Today was a bit deadly to blog about, but anyhow... I did get a fair bit done on my health economics assignment. I was exploring materials on the estimated costs of prevention campaigns against obesity and cardiovascular disease. Most of the studies done are of older people who already attend their GP with a risk factor or early disease- they already have high blood pressure, obesity, high bad cholesterol levels or diabetes 2- or a combination of these. The researchers just look at the costs of giving them various drugs and using verbal information to encourage them to eat more wisely and lose weight. I'm much more interested in the primary end of prevention, where young children and their families are encouraged to eat wisely from the beginning and to make exercise a natural and enjoyable part of their lives, so that it doesn't seem like a chore later in life.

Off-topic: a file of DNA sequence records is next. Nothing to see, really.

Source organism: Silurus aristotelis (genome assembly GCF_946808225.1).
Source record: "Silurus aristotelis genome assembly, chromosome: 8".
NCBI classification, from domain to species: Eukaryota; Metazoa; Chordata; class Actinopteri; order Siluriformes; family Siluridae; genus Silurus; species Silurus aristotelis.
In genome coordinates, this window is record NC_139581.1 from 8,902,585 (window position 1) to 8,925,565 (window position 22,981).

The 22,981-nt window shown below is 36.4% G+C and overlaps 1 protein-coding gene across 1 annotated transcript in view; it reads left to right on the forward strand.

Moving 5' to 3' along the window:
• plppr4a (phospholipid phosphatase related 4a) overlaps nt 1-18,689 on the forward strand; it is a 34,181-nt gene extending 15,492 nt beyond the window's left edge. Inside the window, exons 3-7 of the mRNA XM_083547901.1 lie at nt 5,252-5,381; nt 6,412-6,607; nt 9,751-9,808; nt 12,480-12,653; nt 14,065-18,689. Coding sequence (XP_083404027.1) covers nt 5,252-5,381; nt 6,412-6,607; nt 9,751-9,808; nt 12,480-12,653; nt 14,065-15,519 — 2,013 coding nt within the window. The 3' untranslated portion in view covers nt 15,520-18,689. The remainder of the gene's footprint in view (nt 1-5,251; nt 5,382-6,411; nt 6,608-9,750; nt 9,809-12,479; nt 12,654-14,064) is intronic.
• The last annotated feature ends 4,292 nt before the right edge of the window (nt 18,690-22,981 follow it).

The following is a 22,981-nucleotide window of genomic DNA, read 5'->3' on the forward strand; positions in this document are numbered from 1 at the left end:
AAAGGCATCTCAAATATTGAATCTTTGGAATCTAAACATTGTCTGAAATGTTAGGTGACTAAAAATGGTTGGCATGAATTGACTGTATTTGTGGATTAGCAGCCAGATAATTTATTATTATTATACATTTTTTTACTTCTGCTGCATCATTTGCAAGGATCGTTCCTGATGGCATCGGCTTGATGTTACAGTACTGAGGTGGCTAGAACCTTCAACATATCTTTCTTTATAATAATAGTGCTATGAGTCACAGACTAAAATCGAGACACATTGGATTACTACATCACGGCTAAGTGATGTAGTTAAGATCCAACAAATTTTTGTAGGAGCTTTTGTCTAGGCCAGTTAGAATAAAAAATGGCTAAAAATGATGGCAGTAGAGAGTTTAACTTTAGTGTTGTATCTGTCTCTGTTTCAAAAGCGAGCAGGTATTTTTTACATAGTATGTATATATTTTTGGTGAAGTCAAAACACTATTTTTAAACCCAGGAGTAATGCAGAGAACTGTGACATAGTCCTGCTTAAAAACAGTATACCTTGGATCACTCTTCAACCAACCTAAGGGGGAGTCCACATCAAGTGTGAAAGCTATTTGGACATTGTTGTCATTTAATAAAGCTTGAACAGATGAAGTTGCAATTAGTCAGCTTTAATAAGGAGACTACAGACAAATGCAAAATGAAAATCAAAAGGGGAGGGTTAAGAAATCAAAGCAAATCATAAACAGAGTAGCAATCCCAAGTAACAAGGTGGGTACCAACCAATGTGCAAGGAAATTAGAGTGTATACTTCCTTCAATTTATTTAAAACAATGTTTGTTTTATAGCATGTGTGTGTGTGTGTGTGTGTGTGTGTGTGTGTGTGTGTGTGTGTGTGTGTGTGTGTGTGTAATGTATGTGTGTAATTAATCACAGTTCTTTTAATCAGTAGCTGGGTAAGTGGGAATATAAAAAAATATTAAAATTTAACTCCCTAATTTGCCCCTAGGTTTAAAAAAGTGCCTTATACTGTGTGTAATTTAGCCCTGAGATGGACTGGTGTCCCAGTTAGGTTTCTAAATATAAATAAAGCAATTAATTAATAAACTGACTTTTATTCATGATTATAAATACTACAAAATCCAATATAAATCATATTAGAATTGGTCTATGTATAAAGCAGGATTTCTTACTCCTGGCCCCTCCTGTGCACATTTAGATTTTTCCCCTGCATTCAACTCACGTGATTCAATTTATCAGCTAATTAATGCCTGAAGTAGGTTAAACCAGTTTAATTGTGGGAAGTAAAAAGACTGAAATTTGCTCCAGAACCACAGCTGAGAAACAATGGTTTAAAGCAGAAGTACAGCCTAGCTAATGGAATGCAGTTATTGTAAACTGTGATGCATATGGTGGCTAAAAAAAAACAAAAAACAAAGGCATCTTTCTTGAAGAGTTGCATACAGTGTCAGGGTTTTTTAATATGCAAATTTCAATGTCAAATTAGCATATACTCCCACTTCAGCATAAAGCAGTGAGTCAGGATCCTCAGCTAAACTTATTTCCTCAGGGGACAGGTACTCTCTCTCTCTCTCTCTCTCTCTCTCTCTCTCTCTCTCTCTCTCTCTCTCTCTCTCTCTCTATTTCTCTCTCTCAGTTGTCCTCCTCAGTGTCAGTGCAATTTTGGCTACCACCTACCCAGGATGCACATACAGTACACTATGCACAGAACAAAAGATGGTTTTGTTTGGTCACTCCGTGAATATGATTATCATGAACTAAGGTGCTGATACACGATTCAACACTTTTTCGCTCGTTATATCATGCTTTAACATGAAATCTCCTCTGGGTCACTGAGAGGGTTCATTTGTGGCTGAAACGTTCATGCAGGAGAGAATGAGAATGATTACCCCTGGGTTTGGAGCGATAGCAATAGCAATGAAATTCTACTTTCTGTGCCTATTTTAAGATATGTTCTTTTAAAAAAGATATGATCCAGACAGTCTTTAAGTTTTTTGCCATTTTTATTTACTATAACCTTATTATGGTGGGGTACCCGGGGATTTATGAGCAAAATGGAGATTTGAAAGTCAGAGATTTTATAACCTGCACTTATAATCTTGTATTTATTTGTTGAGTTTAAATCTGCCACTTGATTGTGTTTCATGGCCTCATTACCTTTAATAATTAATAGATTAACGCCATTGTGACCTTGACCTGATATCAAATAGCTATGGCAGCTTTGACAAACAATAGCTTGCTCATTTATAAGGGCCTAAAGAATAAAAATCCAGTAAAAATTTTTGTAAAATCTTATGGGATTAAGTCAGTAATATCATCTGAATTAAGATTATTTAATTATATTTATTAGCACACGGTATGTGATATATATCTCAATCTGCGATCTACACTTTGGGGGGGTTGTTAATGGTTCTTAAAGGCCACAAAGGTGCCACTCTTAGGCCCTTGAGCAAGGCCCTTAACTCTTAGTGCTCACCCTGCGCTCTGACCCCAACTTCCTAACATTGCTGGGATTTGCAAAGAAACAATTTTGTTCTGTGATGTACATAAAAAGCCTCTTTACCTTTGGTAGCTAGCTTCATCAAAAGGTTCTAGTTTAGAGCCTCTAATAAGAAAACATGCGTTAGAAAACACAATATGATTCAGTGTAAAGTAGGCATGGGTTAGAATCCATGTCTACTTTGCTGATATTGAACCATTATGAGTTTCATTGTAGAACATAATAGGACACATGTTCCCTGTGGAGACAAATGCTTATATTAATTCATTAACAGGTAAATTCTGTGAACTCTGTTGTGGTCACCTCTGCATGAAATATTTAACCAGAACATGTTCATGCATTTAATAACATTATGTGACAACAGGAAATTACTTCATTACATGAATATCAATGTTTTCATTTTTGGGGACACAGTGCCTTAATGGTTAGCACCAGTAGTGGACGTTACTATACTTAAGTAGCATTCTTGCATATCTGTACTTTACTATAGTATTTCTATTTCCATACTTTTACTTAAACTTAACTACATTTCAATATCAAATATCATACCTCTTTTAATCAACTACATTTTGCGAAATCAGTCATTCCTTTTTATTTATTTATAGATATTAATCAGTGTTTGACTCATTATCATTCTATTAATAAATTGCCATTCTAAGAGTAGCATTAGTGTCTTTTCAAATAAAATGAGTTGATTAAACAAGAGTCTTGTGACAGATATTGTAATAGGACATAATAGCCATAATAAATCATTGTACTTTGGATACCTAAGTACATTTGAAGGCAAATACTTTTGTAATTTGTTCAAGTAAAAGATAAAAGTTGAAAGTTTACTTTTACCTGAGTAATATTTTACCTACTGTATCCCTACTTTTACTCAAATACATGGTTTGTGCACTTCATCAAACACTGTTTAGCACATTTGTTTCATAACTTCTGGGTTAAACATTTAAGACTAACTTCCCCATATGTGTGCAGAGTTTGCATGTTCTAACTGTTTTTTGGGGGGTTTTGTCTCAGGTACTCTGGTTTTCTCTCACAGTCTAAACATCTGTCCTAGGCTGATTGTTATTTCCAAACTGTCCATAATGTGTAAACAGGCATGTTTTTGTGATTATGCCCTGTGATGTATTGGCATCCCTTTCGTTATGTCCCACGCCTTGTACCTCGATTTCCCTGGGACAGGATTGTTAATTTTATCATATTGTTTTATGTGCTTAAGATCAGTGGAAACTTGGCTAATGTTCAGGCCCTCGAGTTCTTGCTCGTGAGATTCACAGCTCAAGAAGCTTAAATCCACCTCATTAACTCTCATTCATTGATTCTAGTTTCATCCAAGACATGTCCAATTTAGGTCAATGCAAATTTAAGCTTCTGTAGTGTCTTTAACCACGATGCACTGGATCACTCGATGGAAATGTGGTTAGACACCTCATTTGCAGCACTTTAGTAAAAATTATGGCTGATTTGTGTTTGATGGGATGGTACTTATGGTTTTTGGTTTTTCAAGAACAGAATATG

There are lots of recommendations and suggestions from the World Health Organisation (WHO) and FAO on primary prevention, but I haven't heard of any great implementation efforts in Australia. I just came across a Collaborating Centre for Obesity Prevention at Deakin Uni, but I'd never heard of it before- which is a bit odd since I'm studying public health in Australia already.
This piece actually got transported over from my personal blog.
My overall view is that our national governments need to incorporate healthy exercise into the national healthcare programs, putting as much emphasis on getting people to participate from early childhood as they do on other things. How would we feel if exercise was given as much funding as GP visits, hospital admissions, drugs and pathology tests!? It seems a bit odd at first encounter, but to me its a logical transition- let's see someone taking some steps in this direction.